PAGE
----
Talents and dreams, hopes and desires, shunned by the husbands and times of the women in ìThe Crysanthemumsî and ìThe Yellow Wallpaper.î The wife, Elisa, in ìThe Crysanthemumsî, reflects an internal struggle with herself to find her place in a world of definite gender roles. ìThe Yellow Wallpaperî traces the treatment of a woman who descends from depression to madness in the male-imposed psychiatric confinement of her room. The mirror-like situations that hinder the protagonists in both stories call the women to conduct themselves in demeanors drastically different from one another.
Elisa Allen of ìThe Crysanthemumsî and the narrator of ìThe Yellow Wallpaperî both have husbands who fancy the idea of knowing what their wives want and need. On the way to dinner, Elisa asks her husband about the fights and his immediate reply is, ìWe can go if you want, but I dont think you would like them much.î He cannot fathom the idea that she may actually enjoy this non-feminie event. The narrators husband also assumes that he knows what is best for his wife. He thinks isolation and confinement will cure her ìnervous depression.î Nevertheless, this ìcureî makes her weak; it transforms her into a woman gone mad. She gives into the figments of her imagination and begins to metamorphose this ìthingî she imagines behind the wallpaper as a hallucinogenic image of herself. This ìwomanî becomes a deadly combination: best friend and worst enemy. She views the woman as trapped, and, in order to free herself from this non-fulfilling life, she must free the woman. Elisa also receives an uninvited guest, a tinker who she perceives as the perfect emblem of freedom. His life is on the road, in the wild-outside the fence. She, like the narrator, feels a need, a desire, to help this outsider in order to liberate ones self.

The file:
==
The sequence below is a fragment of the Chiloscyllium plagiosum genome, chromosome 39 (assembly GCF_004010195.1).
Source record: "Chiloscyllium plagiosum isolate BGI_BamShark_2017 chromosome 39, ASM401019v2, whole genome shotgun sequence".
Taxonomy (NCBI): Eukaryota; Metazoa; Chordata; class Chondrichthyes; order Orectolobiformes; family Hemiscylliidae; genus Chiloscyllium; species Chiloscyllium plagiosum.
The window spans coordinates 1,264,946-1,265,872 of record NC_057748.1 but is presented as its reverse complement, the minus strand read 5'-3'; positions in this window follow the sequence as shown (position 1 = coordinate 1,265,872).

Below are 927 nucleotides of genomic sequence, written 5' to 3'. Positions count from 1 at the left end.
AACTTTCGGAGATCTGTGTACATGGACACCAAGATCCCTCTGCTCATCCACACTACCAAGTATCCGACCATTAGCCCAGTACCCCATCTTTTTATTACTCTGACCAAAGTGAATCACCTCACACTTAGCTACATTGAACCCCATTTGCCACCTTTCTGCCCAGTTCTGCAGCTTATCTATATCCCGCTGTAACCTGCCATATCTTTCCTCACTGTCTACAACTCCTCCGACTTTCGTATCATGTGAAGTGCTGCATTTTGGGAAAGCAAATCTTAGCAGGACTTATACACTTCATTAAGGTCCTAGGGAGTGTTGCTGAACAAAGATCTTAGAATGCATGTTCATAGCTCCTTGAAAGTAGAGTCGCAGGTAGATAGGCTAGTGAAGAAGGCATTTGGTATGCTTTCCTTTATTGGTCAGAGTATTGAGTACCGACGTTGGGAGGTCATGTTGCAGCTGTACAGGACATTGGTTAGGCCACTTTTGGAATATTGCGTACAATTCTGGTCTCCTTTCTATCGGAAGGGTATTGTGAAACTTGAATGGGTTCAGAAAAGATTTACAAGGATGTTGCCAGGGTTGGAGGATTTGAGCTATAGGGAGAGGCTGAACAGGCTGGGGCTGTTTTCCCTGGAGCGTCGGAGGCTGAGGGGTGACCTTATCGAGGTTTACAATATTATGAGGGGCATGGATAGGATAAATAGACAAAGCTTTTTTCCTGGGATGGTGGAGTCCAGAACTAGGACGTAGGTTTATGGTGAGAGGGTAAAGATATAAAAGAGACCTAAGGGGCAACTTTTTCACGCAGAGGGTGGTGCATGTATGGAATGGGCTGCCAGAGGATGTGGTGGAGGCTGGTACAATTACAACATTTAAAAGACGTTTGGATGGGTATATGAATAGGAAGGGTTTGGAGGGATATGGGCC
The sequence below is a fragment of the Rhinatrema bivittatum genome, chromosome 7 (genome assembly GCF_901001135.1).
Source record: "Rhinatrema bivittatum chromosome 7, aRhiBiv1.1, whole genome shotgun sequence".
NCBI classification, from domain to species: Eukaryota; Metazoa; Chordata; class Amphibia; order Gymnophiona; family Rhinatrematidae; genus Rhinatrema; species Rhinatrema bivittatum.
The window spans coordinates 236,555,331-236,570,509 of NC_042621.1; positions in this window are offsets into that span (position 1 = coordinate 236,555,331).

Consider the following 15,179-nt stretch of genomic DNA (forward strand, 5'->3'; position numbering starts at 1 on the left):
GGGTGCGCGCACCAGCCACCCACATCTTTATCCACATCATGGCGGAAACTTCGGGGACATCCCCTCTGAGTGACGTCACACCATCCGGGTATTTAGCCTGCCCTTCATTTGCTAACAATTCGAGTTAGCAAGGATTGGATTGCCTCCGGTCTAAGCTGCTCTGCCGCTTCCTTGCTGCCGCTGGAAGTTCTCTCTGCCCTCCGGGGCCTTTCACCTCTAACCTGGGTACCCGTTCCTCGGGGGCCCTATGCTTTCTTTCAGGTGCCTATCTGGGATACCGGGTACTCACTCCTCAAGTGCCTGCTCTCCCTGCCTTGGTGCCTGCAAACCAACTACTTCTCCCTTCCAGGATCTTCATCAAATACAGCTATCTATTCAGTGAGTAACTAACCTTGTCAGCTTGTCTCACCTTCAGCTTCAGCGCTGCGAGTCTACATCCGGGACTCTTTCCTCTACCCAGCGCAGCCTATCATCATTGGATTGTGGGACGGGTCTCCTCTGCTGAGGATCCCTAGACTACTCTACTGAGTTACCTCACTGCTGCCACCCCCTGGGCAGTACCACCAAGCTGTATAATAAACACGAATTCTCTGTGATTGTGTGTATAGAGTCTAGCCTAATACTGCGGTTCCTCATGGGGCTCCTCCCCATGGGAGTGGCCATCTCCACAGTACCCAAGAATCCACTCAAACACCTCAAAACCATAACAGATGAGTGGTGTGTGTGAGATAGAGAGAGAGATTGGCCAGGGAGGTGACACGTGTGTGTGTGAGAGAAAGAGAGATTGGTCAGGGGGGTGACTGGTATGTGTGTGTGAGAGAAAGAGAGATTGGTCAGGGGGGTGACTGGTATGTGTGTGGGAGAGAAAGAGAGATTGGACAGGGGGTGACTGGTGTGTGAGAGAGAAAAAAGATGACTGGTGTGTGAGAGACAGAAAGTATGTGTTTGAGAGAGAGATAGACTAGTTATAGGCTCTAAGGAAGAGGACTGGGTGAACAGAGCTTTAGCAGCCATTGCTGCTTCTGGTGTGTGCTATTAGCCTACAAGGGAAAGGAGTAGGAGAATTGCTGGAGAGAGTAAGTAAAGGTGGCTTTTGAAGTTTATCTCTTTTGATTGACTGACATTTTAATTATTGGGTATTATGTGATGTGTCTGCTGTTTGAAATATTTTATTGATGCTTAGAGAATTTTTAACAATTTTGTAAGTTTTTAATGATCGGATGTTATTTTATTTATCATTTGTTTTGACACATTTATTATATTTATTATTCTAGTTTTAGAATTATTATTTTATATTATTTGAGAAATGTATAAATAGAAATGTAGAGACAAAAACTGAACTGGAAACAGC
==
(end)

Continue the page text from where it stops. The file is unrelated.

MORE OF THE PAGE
Vivid pictures and visions of a life with no barriers, boundaries, or limitations, run free in the minds of both Eli